Charles Jaeger

Charles Jaeger

Unsolved murder makes case for DNA, official says

Sunday, April 20, 2008

It might be a cold case, but could DNA testing heat up the long-idle investigation of a Dyersville, Iowa, man shot to death in 1984?

An official from the Iowa Division of Criminal Investigation thinks modern forensics could offer some hope.

Unsolved cases such as the murder of Charles Jaeger would appear to be precisely why DCI is creating a special cold-case unit, finally getting state resources after years of begging the Legislature for funding.

“There is no reason why someone shouldn’t be held accountable for a crime like this just because the state of Iowa doesn’t have the resources to apply to cases like this,” said John Quinn, the division’s assistant director in charge of field operations.

Jaeger was shot in the back of the head in August 1984. The murder weapon has never been found, and no one has ever been charged.

In July, DCI will begin receiving funding for the cold-case team, created to identify cases that can be resolved with DNA analysis and additional investigative work.

“No one should be allowed to commit a crime like this and just with the passage of time be allowed to get away with it, especially with the technology we now have,” Quinn said.

Today’s DNA testing was a dream of forensic experts in 1984. It has over the years evolved into a very precise identifier, what investigators like to describe as a “genetic fingerprint,” and has become much less expensive.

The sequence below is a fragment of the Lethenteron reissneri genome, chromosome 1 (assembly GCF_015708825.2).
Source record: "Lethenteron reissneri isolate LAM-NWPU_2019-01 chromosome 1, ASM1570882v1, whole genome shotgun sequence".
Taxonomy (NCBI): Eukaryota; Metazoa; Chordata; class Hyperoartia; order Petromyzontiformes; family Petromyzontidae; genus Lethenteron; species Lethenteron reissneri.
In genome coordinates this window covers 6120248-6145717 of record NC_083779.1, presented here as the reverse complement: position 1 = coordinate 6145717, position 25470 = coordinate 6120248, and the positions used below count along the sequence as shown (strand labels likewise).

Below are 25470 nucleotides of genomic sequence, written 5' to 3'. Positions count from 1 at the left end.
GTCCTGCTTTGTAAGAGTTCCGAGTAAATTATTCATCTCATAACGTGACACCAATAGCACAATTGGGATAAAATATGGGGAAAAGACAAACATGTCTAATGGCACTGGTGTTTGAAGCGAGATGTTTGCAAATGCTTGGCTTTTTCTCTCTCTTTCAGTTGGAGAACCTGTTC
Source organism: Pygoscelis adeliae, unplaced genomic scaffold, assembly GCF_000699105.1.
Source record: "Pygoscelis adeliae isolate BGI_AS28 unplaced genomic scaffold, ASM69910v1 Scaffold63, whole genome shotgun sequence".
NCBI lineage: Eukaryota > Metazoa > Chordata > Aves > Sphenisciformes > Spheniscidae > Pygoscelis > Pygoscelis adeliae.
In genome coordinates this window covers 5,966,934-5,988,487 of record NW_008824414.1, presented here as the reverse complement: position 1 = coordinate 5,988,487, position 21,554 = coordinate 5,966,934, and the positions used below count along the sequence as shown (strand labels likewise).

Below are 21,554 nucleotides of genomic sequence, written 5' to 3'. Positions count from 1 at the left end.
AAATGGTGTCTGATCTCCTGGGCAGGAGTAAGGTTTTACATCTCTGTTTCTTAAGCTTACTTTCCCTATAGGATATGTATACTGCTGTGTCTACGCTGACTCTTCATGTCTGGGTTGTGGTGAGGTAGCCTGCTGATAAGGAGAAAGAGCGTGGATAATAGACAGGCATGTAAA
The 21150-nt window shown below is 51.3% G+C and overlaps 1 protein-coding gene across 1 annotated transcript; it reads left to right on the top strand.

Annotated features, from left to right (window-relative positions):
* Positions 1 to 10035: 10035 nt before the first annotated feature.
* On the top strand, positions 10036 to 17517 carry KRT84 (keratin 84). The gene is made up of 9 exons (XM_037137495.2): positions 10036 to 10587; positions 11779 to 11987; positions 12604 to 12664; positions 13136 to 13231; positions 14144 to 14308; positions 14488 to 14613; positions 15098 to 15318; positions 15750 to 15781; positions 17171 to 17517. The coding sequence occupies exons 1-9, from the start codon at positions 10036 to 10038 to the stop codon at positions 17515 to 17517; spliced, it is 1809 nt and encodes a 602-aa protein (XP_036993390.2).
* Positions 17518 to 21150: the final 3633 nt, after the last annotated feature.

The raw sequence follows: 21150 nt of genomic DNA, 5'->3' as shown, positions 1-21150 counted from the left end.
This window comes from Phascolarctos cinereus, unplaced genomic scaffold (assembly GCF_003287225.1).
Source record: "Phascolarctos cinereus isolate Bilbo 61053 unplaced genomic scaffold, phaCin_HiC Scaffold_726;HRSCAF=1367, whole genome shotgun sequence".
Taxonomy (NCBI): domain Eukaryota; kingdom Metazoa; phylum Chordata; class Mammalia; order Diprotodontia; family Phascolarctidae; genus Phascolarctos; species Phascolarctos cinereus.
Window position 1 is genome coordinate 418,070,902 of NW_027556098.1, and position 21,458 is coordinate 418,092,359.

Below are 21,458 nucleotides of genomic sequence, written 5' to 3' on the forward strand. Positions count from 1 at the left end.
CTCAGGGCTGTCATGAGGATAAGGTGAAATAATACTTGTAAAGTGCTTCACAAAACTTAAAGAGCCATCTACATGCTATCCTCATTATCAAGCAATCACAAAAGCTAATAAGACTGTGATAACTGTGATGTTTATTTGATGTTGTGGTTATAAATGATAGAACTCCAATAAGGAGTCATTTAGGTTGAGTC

Dubuque County Attorney Ralph Potter, who assisted in the Jaeger case as a young assistant county attorney, is not convinced DNA would be effective in the case. He said the DNA of Jaeger’s wife and two sons, reportedly at home at the time of the homicide, would be everywhere in the house, making it difficult to get a clear read. The wife and sons were initial suspects.

Quinn said it all depends on the circumstances and the value of the sample.

DCI has a file of about 150 unsolved cases, Quinn said. He said there are many more cold cases outside DCI’s jurisdiction in Iowa’s larger cities.

“When you add into all these other cases that are unresolved, people would be amazed,” he said.

The cold case team would include DCI agents, members of medical examiner offices, prosecutors and other law enforcement officers. The team would review the facts of a case, identify key witnesses that can be interviewed and conduct ongoing and active investigations.

“Now that (the Jaeger case) has been brought to my attention, I’m going to bring it to the attention of the cold case team and say, ‘Let’s look at this case,'” Quinn said.

Copyright © Dubuque Telegraph Herald

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